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First-Time Buyer Stamp Duty Break May Go

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http://www.thisismoney.co.uk/mortgages-and-homes/stamp-duty/article.html?in_article_id=506913&in_page_id=80

First-time buyer stamp duty break may go

By Simon Lambert

24 June 2010

The Government is 'reviewing' the stamp duty break for first-time buyers up to £250,000, which could see it fail to become a permanent fixture.

A two-year stamp duty holiday up to £250,000 was granted to first-time buyers by outgoing Labour Chancellor Alistair Darling, in his final pre-election Budget.

The move stole what had been one of the Conservative party's big pledges in previous years and the Tories had been expected to make it permanent if elected.

But this week's Budget confirmed that the coalition government may perform a U-turn on the promise, and axe the break rather than make it permanent.

The Budget said: 'As announced in the Coalition Agreement, the Government will review the stamp duty land tax relief for first time buyers taking into account its impact on affordability and value for money.'

The statement has led to speculation that the stamp duty break worth up to £2,500 for first-time buyers of property up to £250,000 may be scrapped, especially as there has been no supporting words for what was previously Tory policy.

According to figures, calculated in Labour's final Budget in March, the two-year exemption will cost around £550m. The Budget confirmed that a new stamp duty band of 5% on properties costing more than £1m will arrive next April. This would lead to buyers paying at least £50,000 in tax to the Government.

The stamp duty exemption is of most help to those buying in London and the South. In the southern regions many first-time buyer properties cost more than the £125,000 at which stamp duty would otherwise kick in and in many areas of London, a simple one-bedroom flat costs £250,000.

The real problem with stamp duty, however, is not the 1% band which cost people up to £2,500 - it is the bands above it that hike the bill to £7,500 or more.

The arrival of the tax break has further highlighted the massive problems in the stamp duty system caused by the current bandings and charging system.

The system works by charging a percentage on the entire purchase price above set thresholds. These are 1% at £125,000; 3% at £250,000; 4% at £500,000 and soon to be 5% at £1m.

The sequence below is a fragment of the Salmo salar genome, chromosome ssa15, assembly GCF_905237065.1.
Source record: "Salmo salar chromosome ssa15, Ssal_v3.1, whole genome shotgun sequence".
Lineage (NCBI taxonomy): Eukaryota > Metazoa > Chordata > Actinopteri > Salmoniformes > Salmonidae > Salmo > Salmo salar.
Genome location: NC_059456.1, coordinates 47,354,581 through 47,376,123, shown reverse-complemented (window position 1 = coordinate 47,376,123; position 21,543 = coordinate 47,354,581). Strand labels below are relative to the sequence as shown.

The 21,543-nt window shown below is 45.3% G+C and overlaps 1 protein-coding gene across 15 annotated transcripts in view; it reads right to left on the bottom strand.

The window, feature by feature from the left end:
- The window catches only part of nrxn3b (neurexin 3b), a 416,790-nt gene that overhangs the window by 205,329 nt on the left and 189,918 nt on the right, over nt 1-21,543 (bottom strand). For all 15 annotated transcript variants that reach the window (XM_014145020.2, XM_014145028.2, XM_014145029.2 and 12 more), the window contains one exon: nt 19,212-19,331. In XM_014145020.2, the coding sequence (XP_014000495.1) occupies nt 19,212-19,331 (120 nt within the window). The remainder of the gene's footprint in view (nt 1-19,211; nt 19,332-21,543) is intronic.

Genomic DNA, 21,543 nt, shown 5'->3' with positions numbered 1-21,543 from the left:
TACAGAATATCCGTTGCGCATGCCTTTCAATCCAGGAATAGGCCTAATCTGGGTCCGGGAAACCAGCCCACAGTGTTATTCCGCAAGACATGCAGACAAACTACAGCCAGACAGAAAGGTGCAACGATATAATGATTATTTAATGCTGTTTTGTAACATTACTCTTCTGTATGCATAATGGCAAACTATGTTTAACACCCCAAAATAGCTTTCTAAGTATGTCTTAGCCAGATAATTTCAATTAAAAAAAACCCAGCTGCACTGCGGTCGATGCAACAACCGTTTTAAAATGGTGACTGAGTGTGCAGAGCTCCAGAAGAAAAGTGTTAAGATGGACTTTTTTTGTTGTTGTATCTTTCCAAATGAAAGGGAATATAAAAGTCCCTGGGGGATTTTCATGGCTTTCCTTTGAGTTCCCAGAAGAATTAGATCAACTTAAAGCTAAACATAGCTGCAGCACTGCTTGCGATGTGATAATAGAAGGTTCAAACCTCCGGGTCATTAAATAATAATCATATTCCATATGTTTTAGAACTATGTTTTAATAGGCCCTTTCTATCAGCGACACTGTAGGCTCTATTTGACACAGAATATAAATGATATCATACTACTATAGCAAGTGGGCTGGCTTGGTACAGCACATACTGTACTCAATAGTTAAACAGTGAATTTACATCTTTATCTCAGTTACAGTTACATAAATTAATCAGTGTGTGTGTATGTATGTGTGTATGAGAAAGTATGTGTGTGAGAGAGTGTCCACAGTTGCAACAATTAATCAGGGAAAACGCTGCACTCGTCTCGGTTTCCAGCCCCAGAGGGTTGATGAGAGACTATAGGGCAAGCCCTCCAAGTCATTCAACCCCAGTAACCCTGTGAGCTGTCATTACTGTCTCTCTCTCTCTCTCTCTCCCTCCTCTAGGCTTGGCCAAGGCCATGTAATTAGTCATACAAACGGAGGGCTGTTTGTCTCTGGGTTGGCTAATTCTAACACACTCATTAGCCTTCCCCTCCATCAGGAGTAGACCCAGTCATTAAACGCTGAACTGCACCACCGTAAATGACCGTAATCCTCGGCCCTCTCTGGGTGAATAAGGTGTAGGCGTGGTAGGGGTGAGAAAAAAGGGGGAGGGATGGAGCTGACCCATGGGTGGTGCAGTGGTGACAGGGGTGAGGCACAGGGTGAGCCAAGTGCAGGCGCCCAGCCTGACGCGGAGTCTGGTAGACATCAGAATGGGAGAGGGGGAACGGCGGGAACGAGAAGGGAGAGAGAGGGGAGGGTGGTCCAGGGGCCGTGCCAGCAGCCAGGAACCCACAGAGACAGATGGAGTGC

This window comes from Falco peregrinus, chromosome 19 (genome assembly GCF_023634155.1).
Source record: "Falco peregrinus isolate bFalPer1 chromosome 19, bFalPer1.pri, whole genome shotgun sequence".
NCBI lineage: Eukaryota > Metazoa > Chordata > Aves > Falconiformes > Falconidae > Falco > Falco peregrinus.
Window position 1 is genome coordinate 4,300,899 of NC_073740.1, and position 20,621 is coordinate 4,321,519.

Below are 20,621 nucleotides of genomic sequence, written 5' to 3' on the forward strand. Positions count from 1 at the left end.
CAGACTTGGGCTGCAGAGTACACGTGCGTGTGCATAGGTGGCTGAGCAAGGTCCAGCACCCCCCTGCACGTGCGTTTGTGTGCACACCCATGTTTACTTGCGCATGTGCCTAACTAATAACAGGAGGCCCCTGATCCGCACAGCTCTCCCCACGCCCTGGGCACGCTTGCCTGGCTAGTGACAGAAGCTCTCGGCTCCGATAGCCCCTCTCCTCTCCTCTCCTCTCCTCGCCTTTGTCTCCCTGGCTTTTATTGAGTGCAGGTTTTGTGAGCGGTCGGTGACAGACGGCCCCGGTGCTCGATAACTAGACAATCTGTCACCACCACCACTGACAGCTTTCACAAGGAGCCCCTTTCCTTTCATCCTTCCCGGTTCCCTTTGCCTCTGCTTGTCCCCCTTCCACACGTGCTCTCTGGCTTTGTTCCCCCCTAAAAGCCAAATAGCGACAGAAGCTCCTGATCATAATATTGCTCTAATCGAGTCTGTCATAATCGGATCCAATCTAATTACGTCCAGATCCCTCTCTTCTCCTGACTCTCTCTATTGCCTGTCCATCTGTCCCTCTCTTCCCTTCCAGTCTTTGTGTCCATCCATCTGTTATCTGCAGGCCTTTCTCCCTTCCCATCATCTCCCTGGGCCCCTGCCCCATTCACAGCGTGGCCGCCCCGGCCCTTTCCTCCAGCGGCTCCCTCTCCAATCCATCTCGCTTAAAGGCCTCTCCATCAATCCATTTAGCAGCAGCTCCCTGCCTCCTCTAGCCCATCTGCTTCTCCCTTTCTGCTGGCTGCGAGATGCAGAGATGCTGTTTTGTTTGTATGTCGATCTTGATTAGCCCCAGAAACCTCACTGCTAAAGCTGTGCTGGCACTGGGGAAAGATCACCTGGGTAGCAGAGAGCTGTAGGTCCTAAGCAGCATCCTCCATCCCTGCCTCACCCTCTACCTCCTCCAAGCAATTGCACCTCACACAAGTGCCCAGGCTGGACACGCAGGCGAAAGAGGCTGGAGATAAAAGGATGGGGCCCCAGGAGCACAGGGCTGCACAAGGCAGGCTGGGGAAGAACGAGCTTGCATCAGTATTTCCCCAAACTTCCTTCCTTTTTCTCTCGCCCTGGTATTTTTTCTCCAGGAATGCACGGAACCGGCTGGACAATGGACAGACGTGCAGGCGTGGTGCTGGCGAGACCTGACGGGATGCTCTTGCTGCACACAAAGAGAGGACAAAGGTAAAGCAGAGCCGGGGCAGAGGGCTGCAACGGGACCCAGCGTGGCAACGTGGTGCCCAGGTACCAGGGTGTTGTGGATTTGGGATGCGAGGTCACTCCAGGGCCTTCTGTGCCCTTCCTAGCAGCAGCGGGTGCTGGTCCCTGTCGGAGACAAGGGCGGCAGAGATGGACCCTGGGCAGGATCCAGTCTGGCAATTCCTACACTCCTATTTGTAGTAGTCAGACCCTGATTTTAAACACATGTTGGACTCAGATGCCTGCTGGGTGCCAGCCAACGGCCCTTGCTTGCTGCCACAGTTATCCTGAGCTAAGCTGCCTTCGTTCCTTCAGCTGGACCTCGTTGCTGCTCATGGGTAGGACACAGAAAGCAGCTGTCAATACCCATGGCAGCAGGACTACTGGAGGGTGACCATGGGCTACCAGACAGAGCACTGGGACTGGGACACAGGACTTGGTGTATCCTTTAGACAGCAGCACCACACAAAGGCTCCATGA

But unlike other taxes where the higher percentage is only charged on the amount above the threshold, stamp duty is slab-style and imposed on the full amount, to be paid by the property buyer.

This leads to a massive jump in bills at the threshold levels. Those breaking the £250,000 mark go from paying £2,500 in tax to £7,500 in tax, or from nothing to £7,500 in a first-time buyer's case.

The same effect also occurs further up the scale, but it is at the £250,000 mark that it is the biggest problem, as this is where families are most likely to be buying a home, or you find young couples moving to their second property or first-time buyers purchasing in London and the South East.

Not only do they face a bill for £7,500 on top of finding a deposit and securing a mortgage, but they are paying a tax based on what the seller achieves, in many cases having turned a profit.

Compounding the problem, this effect artificially drags properties near to the £250,000 threshold down in value but not those above it. That leaves the seller of a property that would theoretically be worth £260,000 potentially having to accept £250,000, while the seller of the £300,000 property they are buying is far enough away from the threshold to not have to lower their price. Thus, the gap between the price of the properties spreads and trading up the ladder becomes much harder.

In those areas most affected by this the gulf between a first-time buyer property and second time buyer home is huge. A one-bedroom flat may cost £250,000, but a two bedroom property £350,000.

So what next for stamp duty?

The current system of thresholds was introduced by Gordon Brown as Chancellor, who then increased percentages and milked stamp duty as the property boom hit. Revenues from the tax collapsed with the property slump.

There have been many calls over the years for the way stamp duty is charged to be completely overhauled, and when the tax take is low would be an ideal time to do so.

However, the Tories find themselves in charge at a time when there is no money to spare. The Budget predicts stamp duty will deliver £4.9bn in 2009/10, £5.8bn in 2011/12 and up to £13.5bn by 2015/16. Making the system fairer will eat into this projected revenue.

There is also a political problem in that stamp duty is mainly a problem felt by London and the South East and any changes to make it fairer will see accusations that the Conservatives are a party for the rich.